“What is the Future of the Independent Bookstore?” @ CUNY Graduate Center

Last night, I attended this event at CUNY Graduate Center in which literary agent Eric Simonoff moderated a panel featuring authors Jonathan Ames and Simon Van Booy; Sarah McNally, owner of McNally Jackson Books; Zack Zook, general manager of BookCourt; and Roxanne Coady, owner of R.J. Julia Booksellers in Hartford, CT. Thanks, Shannon, for letting me know about this!

Aside from it being an engaging and humor-filled discussion – a much needed break from the stress of these final weeks of the semester – it was really great to hear the panelists touch on topics and themes I’ve been exploring and making connecting threads in my head to some of the research I’ve been sifting through. A few things that stuck out were the increase in events programming at indie bookstores, authorial relationships to specific stores, and the family legacy of running these businesses (Zack’s parents are the owners and buyers of BookCourt).

The discussion of authorial relationships to stores was especially interesting to me because in some cases, I’ve had a hard time sussing out which authors have strong ties to which stores. For this panel, Sarah McNally and Zack Zook were actually asked by the moderator to invite a specific author to join them. Zack chose Jonathan Ames because Ames has lived in the BookCourt neighborhood since the 90s and aside from doing readings there and recently filming a scene of his show Bored to Death there, he has been a longtime browser and customer of the store. Sarah McNally talked about how Simon Van Booy came in to give yellow roses to a staff member after the store was influential in selling copies of his debut collection of short stories The Secret Lives of People in Love. He has been a friend of the store ever since as a customer and an author. These relationships are the contemporary parallels to those of Allen Ginsberg and the St. Mark’s Bookshop or Anaïs Nin and the Gotham Book Mart in past decades.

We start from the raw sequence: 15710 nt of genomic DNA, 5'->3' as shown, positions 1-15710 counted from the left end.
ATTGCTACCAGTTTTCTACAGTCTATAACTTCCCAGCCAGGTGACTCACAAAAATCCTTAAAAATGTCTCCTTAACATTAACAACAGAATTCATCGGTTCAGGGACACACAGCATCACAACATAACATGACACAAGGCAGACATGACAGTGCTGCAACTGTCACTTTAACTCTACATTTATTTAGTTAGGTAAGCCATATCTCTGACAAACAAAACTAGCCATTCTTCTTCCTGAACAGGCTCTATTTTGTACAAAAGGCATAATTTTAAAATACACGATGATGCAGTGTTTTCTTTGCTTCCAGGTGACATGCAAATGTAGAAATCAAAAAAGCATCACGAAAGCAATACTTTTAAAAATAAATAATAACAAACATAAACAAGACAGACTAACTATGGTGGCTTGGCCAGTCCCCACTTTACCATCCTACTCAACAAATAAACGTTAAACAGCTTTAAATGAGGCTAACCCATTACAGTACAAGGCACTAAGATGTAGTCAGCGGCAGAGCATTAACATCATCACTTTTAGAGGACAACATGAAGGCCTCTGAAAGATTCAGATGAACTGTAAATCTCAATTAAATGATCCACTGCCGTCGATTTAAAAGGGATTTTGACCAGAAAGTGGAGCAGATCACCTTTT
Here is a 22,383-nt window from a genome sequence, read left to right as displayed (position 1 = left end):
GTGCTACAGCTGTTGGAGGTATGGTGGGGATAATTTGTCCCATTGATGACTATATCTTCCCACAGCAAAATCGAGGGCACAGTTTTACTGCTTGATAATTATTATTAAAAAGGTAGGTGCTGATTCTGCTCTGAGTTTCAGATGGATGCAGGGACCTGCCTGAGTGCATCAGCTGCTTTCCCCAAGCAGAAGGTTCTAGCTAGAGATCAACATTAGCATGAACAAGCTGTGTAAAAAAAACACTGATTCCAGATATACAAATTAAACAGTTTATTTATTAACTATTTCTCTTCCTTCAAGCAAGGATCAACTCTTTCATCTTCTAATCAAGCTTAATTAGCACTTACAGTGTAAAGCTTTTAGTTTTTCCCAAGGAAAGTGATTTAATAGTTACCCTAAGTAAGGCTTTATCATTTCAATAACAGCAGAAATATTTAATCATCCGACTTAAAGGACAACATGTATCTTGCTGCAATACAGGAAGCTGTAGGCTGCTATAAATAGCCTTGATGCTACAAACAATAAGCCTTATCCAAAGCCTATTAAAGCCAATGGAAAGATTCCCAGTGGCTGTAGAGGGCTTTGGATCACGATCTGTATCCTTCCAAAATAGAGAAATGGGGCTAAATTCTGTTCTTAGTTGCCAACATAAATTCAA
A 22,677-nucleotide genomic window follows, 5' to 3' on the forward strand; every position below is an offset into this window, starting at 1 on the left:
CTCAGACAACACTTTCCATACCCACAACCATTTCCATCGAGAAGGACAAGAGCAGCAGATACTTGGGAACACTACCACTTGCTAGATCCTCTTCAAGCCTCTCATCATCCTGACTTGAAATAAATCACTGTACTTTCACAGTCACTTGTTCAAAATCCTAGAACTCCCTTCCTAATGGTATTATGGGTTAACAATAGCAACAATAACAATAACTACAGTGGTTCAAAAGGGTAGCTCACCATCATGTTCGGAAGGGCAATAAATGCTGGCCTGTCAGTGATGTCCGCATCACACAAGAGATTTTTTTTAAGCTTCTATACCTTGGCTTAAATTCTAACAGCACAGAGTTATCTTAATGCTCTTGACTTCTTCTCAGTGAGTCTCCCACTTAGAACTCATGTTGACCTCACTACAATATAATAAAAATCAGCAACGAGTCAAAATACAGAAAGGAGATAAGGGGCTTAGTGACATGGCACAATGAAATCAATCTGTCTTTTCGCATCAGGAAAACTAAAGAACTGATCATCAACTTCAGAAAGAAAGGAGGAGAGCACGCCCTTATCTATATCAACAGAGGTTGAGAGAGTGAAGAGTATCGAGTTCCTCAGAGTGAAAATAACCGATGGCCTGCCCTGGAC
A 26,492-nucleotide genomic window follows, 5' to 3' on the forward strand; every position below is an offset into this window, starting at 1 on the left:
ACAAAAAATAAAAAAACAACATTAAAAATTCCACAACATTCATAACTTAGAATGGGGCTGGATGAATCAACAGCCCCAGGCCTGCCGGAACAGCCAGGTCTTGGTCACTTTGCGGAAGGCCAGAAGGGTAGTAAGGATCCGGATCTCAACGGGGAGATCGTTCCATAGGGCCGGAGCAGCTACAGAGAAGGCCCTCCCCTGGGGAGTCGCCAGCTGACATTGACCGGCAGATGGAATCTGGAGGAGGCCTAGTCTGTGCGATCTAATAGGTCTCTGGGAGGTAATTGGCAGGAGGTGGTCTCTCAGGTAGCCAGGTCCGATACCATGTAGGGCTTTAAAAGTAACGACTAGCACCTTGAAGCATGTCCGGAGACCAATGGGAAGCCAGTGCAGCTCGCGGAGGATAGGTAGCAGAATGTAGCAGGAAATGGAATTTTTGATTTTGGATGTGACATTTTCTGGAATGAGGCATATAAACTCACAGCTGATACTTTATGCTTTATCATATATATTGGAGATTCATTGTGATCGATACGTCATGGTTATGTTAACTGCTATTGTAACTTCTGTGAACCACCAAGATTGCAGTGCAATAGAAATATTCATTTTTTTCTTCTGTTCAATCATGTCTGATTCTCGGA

While at this stage in the semester, I don’t have much time to incorporate anything I picked up from this panel into my actual project, I wanted to write about the experience of attending anyway. After all, it’s a part of the process to dip into the multifaceted discussions others are having about this subject.

One comment

  1. Thanks for sharing this! Even though, as you said, it’s a little too late to incorporate this experience as “data” into your project, it does reinforce the relevance and importance of your research topic. At the very least, you could perhaps reference the panel in one of your textual arguments — maybe the conclusion.

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